It’s also noteworthy that inequality tends to rise when societies are enjoying above-average growth, which is probably one of the reasons both China and the U.S. have become more unequal over the past 30 years, compared with France, for example. Especially when that growth is the result of new technology, big fortunes — such as those of Apple and Microsoft executives — can be made in a relatively short period of time. So, again, we need to be careful to avoid policies that inhibit economic growth.
Then there are causes of inequality that are neutral, such as the aging of the population and changes in living arrangements. A clump of baby boomers in their peak earning years may swell the number of upper-middle-income households. And an increase in the number of people living alone may multiply households that appear less affluent. Those demographic changes alter income distributions but they don’t necessarily mean anyone is worse off. Similarly, immigration may increase the number of relatively poor people in the U.S., but that doesn’t mean that the people already in the U.S. have lost anything.
The bad causes of growing inequality are the ones that undermine both fairness and the future of the country. Weakness in basic education is one of the worst. America’s global superiority in graduate and professional schools — including law and business — helps to create an elite of extra-high-earners. But subpar student performance at the high school level not only increases inequality but also is a huge drag on long-term growth.
Failures of regulation are a big problem too. Institutions that earn large profits worsen inequality if they also create costs that fall on everyone else. Examples include companies that extract natural resources while producing large amounts of pollution and banks that speculate in hopes of big profits but then ask for bailouts if they end up with losses.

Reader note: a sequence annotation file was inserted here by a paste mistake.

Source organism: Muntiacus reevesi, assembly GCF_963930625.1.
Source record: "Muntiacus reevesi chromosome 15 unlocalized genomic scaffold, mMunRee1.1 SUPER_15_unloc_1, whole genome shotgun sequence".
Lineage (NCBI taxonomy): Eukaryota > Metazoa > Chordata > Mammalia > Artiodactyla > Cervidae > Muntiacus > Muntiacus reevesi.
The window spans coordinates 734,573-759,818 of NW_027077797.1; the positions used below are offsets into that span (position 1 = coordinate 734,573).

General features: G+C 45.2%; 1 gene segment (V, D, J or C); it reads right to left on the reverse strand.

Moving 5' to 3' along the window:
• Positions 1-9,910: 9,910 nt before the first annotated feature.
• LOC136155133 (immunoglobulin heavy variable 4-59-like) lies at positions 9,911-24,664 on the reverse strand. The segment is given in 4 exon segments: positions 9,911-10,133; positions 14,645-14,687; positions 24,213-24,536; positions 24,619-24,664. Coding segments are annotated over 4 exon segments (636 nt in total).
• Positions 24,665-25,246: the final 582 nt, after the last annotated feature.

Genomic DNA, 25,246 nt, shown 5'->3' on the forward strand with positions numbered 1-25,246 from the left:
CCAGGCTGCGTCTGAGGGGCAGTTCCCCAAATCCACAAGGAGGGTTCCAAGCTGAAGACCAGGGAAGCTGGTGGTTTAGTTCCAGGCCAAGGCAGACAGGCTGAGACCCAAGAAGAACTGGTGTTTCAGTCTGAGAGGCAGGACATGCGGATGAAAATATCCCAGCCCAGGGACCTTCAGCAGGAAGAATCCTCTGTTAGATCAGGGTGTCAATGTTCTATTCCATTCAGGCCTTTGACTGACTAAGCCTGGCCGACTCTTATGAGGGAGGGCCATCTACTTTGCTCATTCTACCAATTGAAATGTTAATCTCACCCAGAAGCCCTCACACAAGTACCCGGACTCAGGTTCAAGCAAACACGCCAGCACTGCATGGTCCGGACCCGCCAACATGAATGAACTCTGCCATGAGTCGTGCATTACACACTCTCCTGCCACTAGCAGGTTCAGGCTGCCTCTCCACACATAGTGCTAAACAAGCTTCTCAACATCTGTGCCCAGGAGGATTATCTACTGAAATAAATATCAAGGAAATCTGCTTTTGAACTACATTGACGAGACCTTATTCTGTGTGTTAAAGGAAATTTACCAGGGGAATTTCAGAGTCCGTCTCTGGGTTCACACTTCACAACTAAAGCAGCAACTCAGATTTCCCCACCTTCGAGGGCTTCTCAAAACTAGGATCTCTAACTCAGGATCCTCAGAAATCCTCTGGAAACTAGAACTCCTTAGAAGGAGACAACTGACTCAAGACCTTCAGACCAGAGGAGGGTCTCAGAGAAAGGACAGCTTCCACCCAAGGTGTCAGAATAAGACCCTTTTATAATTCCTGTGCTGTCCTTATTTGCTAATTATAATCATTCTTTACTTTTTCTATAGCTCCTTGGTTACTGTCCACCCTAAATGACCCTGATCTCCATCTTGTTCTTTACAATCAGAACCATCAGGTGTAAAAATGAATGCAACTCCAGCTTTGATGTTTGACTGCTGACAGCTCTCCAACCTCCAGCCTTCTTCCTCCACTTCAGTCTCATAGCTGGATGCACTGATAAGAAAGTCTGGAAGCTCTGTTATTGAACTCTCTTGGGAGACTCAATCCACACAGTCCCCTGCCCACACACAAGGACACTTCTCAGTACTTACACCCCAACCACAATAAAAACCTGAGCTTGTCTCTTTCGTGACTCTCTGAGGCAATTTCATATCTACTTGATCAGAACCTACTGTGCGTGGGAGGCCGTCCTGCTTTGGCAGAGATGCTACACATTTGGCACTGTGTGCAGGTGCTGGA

Finally, special-interest groups add to inequality while eroding the common good. As 18th century economist Adam Smith famously remarked, “People of the same trade seldom meet together, even for merriment and diversion, but the conversation ends in a conspiracy against the public.” Such special-interest groups can be found throughout a modern economy, from bankers and defense contractors to public-sector unions.
The bad causes of inequality are also damaging because they decrease social mobility. Fortunes made in the computer industry may propel some middle-class kids into the upper class. But bad basic education is likely to prevent someone in the lower 40% of the population from ever moving up. Social mobility has declined in the U.S. over the past 50 years and is now lower than in Canada and Western Europe. And that lack of mobility, in fact, may be a more serious long-term social problem than inequality itself.
Total equality is neither possible nor desirable, since it would require a completely stagnant society — one without growth opportunities or economic incentives to succeed. But to increase future prosperity and restore historical social mobility, policymakers need to focus on reducing the bad causes of inequality. Using tax policy to try to equalize incomes not only discourages growth but also addresses the problem after much of the real social damage has already been done.